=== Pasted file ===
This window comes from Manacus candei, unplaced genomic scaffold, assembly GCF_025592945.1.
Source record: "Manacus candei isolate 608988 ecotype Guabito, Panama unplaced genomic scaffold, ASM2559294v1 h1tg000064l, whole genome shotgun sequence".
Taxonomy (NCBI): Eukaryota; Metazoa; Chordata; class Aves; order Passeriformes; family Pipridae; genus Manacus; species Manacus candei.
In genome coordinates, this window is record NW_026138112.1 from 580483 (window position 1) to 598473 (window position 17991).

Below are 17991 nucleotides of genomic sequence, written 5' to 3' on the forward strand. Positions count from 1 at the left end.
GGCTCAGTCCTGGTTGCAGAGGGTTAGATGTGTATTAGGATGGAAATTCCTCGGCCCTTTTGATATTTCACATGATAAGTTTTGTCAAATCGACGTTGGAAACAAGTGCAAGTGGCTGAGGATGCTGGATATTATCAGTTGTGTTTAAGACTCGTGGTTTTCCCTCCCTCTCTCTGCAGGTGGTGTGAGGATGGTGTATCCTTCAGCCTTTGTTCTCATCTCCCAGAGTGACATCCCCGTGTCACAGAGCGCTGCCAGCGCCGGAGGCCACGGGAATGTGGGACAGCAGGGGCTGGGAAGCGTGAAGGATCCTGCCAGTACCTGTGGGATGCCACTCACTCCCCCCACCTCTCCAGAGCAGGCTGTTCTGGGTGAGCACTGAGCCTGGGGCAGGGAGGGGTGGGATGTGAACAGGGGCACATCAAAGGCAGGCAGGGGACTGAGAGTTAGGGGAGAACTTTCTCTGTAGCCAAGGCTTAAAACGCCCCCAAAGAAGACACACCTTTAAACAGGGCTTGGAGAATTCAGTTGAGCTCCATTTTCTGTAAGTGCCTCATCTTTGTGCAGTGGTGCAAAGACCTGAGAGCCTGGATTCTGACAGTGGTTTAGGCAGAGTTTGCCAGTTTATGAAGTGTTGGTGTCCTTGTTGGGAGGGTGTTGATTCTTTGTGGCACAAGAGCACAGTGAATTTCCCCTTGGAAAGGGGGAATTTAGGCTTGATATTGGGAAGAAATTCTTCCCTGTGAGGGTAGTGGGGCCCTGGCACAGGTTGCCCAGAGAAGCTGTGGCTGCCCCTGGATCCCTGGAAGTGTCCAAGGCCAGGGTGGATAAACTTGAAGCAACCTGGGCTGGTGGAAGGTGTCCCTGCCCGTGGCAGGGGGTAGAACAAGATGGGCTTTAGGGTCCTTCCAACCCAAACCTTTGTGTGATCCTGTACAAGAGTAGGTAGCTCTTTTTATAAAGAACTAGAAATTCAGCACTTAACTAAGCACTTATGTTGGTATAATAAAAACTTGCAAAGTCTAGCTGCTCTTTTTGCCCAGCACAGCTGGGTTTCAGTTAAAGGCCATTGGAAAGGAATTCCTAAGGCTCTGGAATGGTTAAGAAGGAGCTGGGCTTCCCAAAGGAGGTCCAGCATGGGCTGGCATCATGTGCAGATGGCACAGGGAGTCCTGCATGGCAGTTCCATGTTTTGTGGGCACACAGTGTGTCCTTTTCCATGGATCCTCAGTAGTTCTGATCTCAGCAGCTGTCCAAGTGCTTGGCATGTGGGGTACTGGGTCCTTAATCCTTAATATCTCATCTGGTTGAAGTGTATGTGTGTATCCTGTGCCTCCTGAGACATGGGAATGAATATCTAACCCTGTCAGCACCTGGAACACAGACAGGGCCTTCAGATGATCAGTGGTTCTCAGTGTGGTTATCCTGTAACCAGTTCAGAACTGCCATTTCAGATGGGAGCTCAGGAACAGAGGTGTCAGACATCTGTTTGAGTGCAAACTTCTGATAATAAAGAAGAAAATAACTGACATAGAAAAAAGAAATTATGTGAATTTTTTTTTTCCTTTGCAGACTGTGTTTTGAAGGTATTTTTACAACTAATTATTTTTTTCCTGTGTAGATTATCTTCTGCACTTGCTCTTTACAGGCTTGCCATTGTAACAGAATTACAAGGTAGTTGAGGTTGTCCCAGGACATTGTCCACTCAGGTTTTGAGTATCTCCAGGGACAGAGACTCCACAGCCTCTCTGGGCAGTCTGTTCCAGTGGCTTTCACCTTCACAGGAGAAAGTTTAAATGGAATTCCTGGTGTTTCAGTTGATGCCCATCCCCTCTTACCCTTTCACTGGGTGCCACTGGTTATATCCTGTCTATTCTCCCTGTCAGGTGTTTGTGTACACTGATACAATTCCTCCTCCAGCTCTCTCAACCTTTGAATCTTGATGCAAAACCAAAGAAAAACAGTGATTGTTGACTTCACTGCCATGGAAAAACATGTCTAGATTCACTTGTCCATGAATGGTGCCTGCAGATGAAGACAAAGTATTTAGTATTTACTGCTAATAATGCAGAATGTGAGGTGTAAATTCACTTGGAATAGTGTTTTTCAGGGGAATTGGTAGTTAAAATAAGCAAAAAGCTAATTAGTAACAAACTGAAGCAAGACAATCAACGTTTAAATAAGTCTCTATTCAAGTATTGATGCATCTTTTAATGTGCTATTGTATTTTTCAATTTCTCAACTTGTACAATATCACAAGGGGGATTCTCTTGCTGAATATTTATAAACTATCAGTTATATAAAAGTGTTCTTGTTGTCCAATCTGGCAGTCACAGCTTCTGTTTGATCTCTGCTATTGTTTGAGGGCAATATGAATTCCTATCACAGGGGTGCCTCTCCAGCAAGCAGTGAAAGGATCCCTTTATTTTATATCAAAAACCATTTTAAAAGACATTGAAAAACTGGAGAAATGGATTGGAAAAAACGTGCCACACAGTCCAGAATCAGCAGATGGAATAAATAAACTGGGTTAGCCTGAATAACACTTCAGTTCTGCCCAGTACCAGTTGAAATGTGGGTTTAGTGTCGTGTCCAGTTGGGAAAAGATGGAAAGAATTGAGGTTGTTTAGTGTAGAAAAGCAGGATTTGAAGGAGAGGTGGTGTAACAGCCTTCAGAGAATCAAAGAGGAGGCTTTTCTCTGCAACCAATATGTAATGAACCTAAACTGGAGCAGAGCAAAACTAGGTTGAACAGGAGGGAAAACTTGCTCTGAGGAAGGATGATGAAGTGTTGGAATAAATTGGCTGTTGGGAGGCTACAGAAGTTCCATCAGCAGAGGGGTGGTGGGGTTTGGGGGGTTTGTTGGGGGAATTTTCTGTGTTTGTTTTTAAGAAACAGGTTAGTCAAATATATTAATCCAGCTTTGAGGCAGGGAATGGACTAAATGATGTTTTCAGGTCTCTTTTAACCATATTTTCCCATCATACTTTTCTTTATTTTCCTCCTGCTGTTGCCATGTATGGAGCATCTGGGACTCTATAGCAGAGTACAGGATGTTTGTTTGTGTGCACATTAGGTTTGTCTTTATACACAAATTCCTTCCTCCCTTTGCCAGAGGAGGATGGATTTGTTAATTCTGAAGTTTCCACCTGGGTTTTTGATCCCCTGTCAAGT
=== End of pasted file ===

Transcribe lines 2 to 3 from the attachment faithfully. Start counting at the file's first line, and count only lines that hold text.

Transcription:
Source record: "Manacus candei isolate 608988 ecotype Guabito, Panama unplaced genomic scaffold, ASM2559294v1 h1tg000064l, whole genome shotgun sequence".
Taxonomy (NCBI): Eukaryota; Metazoa; Chordata; class Aves; order Passeriformes; family Pipridae; genus Manacus; species Manacus candei.